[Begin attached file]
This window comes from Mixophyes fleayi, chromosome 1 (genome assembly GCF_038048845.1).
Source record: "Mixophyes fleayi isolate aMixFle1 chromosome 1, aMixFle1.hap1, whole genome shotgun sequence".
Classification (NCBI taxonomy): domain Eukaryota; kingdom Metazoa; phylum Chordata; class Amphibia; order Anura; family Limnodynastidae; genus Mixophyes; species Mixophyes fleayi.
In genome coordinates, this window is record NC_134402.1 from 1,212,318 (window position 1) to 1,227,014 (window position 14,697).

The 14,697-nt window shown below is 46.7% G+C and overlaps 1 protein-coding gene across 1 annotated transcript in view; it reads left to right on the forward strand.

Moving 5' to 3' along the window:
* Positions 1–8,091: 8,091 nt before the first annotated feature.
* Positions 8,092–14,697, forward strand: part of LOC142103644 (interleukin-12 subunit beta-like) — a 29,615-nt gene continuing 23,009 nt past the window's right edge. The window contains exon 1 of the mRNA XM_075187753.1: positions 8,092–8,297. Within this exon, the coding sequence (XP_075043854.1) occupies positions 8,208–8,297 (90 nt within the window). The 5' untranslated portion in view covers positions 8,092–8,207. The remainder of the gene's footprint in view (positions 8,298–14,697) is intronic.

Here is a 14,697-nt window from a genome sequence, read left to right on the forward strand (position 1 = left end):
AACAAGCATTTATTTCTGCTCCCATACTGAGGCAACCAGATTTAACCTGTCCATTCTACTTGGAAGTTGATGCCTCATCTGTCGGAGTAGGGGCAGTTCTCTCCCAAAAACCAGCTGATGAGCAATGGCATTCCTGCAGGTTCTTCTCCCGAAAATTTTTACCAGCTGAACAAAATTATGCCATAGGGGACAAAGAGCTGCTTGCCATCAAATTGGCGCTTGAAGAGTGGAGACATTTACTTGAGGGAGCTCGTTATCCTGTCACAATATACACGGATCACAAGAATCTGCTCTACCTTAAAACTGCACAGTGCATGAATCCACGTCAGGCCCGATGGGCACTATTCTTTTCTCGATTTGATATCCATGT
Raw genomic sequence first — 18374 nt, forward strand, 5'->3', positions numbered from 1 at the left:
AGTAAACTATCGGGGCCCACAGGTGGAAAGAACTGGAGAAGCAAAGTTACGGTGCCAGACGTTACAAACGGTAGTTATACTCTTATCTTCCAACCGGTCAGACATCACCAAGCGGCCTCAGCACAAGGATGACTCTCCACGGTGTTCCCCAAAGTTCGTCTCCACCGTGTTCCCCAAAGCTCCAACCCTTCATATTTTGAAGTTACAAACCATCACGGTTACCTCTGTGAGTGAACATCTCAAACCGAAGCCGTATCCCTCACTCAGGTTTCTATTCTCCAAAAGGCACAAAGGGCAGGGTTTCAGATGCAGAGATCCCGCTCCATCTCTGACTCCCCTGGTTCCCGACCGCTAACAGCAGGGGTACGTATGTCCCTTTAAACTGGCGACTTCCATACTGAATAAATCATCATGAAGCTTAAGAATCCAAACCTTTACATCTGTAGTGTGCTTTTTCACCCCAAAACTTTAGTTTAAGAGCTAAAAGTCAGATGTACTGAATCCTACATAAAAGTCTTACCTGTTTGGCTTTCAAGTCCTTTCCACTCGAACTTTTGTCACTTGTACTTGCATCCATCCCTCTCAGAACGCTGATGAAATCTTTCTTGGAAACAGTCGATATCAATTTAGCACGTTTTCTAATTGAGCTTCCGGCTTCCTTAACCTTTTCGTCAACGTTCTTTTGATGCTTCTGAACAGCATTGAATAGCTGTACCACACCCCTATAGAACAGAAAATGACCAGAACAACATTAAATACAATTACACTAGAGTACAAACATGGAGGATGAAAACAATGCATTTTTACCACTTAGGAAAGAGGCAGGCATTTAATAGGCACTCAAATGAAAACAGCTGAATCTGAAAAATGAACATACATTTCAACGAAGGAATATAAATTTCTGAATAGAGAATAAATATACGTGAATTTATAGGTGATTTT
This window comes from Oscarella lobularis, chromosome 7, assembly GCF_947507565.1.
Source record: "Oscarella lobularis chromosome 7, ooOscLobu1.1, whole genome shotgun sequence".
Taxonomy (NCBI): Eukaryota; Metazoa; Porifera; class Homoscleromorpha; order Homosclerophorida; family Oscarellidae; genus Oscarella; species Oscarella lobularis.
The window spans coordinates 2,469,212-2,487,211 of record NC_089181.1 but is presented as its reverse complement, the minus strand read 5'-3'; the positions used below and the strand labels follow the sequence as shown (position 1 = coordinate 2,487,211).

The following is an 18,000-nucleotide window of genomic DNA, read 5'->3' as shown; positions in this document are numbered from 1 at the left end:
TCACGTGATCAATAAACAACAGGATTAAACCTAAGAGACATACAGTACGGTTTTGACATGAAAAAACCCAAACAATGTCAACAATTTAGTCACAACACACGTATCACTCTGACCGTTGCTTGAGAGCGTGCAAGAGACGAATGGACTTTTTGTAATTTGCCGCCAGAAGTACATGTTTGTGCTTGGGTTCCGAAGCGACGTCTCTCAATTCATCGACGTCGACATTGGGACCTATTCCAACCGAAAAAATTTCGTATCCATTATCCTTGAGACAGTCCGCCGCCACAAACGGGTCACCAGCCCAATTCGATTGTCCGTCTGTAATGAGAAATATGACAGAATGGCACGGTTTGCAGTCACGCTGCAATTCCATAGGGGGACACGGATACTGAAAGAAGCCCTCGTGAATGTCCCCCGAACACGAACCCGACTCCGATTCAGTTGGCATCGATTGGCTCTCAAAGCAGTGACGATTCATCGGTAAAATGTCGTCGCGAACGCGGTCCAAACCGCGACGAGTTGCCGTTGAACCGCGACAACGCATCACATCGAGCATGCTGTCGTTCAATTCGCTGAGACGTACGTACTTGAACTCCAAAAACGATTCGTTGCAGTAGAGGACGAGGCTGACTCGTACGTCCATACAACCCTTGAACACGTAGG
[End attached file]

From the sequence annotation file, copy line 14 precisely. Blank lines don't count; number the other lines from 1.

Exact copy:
Source record: "Oscarella lobularis chromosome 7, ooOscLobu1.1, whole genome shotgun sequence".